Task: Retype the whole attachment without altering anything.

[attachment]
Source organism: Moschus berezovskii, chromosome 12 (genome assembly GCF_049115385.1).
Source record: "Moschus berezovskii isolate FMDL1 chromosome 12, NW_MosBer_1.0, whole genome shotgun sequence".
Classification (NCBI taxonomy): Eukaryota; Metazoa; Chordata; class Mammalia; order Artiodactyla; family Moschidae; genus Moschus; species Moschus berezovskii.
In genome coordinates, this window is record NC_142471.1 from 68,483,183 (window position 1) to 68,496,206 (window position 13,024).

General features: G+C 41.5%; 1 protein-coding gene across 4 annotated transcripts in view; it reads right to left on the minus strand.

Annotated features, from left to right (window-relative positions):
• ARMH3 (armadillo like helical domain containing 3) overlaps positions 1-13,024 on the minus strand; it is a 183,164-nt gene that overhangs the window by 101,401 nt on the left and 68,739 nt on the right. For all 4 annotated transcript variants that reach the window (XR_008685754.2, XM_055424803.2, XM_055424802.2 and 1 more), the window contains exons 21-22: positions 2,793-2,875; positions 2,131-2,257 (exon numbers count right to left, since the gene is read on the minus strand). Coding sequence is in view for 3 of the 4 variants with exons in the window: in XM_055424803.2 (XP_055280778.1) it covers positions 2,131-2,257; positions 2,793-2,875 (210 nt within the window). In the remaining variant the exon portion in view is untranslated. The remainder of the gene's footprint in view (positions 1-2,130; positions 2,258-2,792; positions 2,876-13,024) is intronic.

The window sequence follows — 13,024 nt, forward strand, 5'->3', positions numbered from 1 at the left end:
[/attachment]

Source organism: Moschus berezovskii, chromosome 12 (genome assembly GCF_049115385.1).
Source record: "Moschus berezovskii isolate FMDL1 chromosome 12, NW_MosBer_1.0, whole genome shotgun sequence".
Classification (NCBI taxonomy): Eukaryota; Metazoa; Chordata; class Mammalia; order Artiodactyla; family Moschidae; genus Moschus; species Moschus berezovskii.
In genome coordinates, this window is record NC_142471.1 from 68,483,183 (window position 1) to 68,496,206 (window position 13,024).

General features: G+C 41.5%; 1 protein-coding gene across 4 annotated transcripts in view; it reads right to left on the minus strand.

Annotated features, from left to right (window-relative positions):
• ARMH3 (armadillo like helical domain containing 3) overlaps positions 1-13,024 on the minus strand; it is a 183,164-nt gene that overhangs the window by 101,401 nt on the left and 68,739 nt on the right. For all 4 annotated transcript variants that reach the window (XR_008685754.2, XM_055424803.2, XM_055424802.2 and 1 more), the window contains exons 21-22: positions 2,793-2,875; positions 2,131-2,257 (exon numbers count right to left, since the gene is read on the minus strand). Coding sequence is in view for 3 of the 4 variants with exons in the window: in XM_055424803.2 (XP_055280778.1) it covers positions 2,131-2,257; positions 2,793-2,875 (210 nt within the window). In the remaining variant the exon portion in view is untranslated. The remainder of the gene's footprint in view (positions 1-2,130; positions 2,258-2,792; positions 2,876-13,024) is intronic.

The window sequence follows — 13,024 nt, forward strand, 5'->3', positions numbered from 1 at the left end: